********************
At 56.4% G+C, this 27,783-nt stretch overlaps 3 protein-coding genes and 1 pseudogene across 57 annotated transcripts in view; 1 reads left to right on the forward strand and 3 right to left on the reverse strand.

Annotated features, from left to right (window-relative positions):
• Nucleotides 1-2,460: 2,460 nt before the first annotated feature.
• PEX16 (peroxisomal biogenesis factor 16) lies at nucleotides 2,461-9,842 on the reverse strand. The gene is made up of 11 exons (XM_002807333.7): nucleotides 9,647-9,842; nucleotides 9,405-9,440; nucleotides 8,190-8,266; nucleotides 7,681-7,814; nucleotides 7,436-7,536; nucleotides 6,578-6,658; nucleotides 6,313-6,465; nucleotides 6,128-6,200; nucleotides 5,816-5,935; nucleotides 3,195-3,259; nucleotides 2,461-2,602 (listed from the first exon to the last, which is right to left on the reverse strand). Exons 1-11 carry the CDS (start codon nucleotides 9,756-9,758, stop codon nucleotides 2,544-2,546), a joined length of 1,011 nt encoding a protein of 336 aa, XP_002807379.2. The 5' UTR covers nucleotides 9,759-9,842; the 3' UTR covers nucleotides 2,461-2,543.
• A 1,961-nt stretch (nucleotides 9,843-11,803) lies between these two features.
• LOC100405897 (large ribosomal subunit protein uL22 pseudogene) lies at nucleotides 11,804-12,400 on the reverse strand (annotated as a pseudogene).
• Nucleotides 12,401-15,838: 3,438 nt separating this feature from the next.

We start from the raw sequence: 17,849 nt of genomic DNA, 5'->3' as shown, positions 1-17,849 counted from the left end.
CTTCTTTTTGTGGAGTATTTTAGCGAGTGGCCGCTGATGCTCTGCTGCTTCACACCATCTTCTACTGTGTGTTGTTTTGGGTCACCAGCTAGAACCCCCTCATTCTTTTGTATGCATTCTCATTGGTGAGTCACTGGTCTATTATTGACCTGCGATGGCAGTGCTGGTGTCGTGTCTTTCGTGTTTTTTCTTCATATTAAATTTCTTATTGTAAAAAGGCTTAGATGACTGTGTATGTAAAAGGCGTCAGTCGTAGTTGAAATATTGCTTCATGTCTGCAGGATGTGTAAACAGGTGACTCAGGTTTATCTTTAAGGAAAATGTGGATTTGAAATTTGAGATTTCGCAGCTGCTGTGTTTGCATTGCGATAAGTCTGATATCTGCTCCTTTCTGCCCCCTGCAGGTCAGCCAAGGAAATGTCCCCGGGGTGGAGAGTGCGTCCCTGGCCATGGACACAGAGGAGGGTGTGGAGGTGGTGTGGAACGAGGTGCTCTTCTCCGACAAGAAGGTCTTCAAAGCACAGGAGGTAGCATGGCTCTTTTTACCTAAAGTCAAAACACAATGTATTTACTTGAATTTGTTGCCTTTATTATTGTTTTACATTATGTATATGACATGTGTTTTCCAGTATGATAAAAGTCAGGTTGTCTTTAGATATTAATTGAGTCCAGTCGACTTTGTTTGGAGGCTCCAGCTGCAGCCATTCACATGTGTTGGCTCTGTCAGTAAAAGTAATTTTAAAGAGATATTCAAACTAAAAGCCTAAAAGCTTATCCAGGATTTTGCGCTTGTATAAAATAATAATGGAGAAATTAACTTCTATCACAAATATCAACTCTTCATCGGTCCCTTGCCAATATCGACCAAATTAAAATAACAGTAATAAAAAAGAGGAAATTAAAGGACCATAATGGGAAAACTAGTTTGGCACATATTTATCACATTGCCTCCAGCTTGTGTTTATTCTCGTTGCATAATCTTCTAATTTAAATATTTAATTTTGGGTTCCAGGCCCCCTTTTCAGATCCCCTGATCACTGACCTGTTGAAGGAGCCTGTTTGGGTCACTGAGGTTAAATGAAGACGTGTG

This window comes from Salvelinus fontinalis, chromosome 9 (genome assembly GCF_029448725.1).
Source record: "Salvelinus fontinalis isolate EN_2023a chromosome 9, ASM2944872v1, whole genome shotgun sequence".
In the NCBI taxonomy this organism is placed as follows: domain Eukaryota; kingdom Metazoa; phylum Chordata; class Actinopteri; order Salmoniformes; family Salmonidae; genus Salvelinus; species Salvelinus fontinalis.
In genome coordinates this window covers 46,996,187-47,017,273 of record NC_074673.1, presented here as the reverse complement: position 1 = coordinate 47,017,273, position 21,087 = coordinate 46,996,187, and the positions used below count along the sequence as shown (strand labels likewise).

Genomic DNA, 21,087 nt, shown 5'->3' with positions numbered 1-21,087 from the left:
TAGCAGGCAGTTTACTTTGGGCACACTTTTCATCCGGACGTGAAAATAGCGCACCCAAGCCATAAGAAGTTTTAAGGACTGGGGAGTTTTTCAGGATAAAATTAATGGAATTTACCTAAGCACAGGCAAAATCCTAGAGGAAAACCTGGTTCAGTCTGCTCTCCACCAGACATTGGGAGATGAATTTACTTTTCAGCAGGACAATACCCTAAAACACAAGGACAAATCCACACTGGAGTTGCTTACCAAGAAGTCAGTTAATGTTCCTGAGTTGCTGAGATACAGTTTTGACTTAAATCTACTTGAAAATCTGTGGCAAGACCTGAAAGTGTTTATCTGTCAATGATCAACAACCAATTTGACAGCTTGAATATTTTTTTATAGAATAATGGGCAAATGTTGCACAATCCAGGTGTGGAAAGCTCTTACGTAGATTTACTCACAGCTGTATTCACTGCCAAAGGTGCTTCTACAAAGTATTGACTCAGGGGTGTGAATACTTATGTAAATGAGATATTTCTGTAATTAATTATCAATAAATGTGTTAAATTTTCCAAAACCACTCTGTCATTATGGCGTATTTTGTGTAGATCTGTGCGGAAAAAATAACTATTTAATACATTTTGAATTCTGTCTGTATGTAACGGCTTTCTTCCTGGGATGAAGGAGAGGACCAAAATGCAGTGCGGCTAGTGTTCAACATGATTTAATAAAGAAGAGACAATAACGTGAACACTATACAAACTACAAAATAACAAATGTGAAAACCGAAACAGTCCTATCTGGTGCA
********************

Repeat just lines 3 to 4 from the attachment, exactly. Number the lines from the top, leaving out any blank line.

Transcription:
• Nucleotides 1-2,460: 2,460 nt before the first annotated feature.
• PEX16 (peroxisomal biogenesis factor 16) lies at nucleotides 2,461-9,842 on the reverse strand. The gene is made up of 11 exons (XM_002807333.7): nucleotides 9,647-9,842; nucleotides 9,405-9,440; nucleotides 8,190-8,266; nucleotides 7,681-7,814; nucleotides 7,436-7,536; nucleotides 6,578-6,658; nucleotides 6,313-6,465; nucleotides 6,128-6,200; nucleotides 5,816-5,935; nucleotides 3,195-3,259; nucleotides 2,461-2,602 (listed from the first exon to the last, which is right to left on the reverse strand). Exons 1-11 carry the CDS (start codon nucleotides 9,756-9,758, stop codon nucleotides 2,544-2,546), a joined length of 1,011 nt encoding a protein of 336 aa, XP_002807379.2. The 5' UTR covers nucleotides 9,759-9,842; the 3' UTR covers nucleotides 2,461-2,543.